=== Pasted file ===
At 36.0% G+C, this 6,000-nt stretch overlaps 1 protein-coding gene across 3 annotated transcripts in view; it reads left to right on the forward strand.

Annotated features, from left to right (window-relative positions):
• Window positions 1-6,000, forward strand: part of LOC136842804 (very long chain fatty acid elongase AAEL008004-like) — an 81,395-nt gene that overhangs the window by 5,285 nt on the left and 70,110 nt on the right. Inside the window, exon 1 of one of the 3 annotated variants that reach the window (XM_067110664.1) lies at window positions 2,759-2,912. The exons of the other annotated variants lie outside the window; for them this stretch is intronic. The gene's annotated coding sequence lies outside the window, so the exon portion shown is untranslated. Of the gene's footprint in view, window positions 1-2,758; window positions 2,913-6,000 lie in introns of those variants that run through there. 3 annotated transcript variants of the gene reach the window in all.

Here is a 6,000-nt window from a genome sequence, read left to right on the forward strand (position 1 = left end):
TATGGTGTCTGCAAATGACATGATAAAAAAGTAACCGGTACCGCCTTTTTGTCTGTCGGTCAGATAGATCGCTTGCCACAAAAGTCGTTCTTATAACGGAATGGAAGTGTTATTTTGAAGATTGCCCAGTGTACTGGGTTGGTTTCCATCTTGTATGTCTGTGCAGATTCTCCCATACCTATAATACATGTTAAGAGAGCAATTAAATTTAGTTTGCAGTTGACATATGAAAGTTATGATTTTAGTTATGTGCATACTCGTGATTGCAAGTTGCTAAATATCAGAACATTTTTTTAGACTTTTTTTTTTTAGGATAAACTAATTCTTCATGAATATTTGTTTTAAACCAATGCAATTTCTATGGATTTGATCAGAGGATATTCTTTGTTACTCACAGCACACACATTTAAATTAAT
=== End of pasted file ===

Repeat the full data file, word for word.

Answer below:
At 36.0% G+C, this 6,000-nt stretch overlaps 1 protein-coding gene across 3 annotated transcripts in view; it reads left to right on the forward strand.

Annotated features, from left to right (window-relative positions):
• Window positions 1-6,000, forward strand: part of LOC136842804 (very long chain fatty acid elongase AAEL008004-like) — an 81,395-nt gene that overhangs the window by 5,285 nt on the left and 70,110 nt on the right. Inside the window, exon 1 of one of the 3 annotated variants that reach the window (XM_067110664.1) lies at window positions 2,759-2,912. The exons of the other annotated variants lie outside the window; for them this stretch is intronic. The gene's annotated coding sequence lies outside the window, so the exon portion shown is untranslated. Of the gene's footprint in view, window positions 1-2,758; window positions 2,913-6,000 lie in introns of those variants that run through there. 3 annotated transcript variants of the gene reach the window in all.

Here is a 6,000-nt window from a genome sequence, read left to right on the forward strand (position 1 = left end):
TATGGTGTCTGCAAATGACATGATAAAAAAGTAACCGGTACCGCCTTTTTGTCTGTCGGTCAGATAGATCGCTTGCCACAAAAGTCGTTCTTATAACGGAATGGAAGTGTTATTTTGAAGATTGCCCAGTGTACTGGGTTGGTTTCCATCTTGTATGTCTGTGCAGATTCTCCCATACCTATAATACATGTTAAGAGAGCAATTAAATTTAGTTTGCAGTTGACATATGAAAGTTATGATTTTAGTTATGTGCATACTCGTGATTGCAAGTTGCTAAATATCAGAACATTTTTTTAGACTTTTTTTTTTTAGGATAAACTAATTCTTCATGAATATTTGTTTTAAACCAATGCAATTTCTATGGATTTGATCAGAGGATATTCTTTGTTACTCACAGCACACACATTTAAATTAAT